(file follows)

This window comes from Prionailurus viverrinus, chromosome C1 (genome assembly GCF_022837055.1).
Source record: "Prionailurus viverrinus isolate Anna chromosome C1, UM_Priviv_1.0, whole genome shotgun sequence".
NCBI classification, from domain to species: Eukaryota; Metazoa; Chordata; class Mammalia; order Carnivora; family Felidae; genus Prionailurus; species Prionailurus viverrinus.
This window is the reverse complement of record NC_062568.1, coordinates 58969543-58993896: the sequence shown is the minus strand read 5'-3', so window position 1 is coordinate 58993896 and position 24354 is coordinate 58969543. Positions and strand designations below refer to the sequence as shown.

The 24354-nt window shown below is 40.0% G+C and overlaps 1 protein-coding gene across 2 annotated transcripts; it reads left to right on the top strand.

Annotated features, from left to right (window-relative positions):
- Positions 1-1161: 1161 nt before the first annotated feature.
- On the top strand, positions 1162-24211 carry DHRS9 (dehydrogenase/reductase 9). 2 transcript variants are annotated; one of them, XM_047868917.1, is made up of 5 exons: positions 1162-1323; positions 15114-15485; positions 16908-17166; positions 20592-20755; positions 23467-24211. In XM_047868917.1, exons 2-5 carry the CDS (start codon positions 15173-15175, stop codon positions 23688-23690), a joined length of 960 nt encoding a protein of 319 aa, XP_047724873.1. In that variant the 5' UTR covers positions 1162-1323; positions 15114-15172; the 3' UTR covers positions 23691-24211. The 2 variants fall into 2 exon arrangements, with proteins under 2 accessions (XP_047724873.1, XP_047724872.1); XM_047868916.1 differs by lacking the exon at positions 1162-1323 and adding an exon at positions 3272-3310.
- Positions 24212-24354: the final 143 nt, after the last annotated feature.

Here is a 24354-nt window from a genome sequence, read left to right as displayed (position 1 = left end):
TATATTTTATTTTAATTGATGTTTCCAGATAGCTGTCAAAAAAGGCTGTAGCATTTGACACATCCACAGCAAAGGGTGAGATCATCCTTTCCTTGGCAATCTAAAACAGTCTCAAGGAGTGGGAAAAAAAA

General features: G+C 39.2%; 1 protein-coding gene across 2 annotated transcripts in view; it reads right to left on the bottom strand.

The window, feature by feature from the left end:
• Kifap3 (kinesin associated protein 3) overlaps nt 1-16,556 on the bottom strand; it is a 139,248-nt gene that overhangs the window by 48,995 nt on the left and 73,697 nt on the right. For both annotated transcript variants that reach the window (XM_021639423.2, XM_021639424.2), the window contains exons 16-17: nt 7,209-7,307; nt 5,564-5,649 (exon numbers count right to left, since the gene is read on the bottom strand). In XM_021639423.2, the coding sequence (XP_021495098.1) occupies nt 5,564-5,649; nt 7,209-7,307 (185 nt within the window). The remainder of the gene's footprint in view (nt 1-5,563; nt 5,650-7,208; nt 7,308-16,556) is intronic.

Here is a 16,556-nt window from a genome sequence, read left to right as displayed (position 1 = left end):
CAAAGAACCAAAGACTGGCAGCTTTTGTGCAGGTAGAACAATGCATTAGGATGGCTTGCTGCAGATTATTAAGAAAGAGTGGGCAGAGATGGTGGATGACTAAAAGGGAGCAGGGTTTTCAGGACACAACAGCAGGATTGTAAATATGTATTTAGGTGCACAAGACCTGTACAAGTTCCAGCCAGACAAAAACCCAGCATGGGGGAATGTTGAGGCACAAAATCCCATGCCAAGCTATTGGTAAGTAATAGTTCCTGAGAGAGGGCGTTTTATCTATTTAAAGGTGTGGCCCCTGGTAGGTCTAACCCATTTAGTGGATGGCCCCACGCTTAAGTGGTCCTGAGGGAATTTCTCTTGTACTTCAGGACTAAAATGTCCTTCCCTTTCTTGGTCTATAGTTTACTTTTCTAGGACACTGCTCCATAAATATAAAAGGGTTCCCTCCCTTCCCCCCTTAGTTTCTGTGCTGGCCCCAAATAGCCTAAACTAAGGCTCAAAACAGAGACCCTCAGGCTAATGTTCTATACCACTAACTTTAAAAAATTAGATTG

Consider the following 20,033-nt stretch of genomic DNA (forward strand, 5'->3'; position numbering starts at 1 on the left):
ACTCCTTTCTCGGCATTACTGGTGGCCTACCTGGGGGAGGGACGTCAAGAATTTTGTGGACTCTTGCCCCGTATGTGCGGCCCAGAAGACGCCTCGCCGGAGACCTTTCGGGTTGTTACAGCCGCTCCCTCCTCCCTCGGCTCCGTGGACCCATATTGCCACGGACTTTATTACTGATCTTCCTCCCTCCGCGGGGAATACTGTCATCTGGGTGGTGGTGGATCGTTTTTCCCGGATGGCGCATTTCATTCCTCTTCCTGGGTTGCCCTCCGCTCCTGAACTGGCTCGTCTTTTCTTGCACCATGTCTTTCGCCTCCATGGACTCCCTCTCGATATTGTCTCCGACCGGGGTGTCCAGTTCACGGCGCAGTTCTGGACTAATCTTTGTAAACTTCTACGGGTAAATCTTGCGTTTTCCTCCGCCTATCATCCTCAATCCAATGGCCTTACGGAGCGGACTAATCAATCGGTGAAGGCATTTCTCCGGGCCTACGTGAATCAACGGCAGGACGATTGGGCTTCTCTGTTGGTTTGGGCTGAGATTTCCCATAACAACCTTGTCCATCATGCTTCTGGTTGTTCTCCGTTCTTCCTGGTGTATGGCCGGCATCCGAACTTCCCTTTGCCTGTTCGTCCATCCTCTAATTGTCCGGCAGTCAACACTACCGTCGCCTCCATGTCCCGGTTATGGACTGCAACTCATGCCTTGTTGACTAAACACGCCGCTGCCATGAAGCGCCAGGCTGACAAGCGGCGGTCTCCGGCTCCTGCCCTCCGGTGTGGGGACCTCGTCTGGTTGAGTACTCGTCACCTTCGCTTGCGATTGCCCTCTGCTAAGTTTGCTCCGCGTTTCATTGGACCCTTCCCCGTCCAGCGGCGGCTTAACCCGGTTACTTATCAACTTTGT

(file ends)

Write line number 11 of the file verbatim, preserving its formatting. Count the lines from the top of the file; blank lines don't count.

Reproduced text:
TATATTTTATTTTAATTGATGTTTCCAGATAGCTGTCAAAAAAGGCTGTAGCATTTGACACATCCACAGCAAAGGGTGAGATCATCCTTTCCTTGGCAATCTAAAACAGTCTCAAGGAGTGGGAAAAAAAA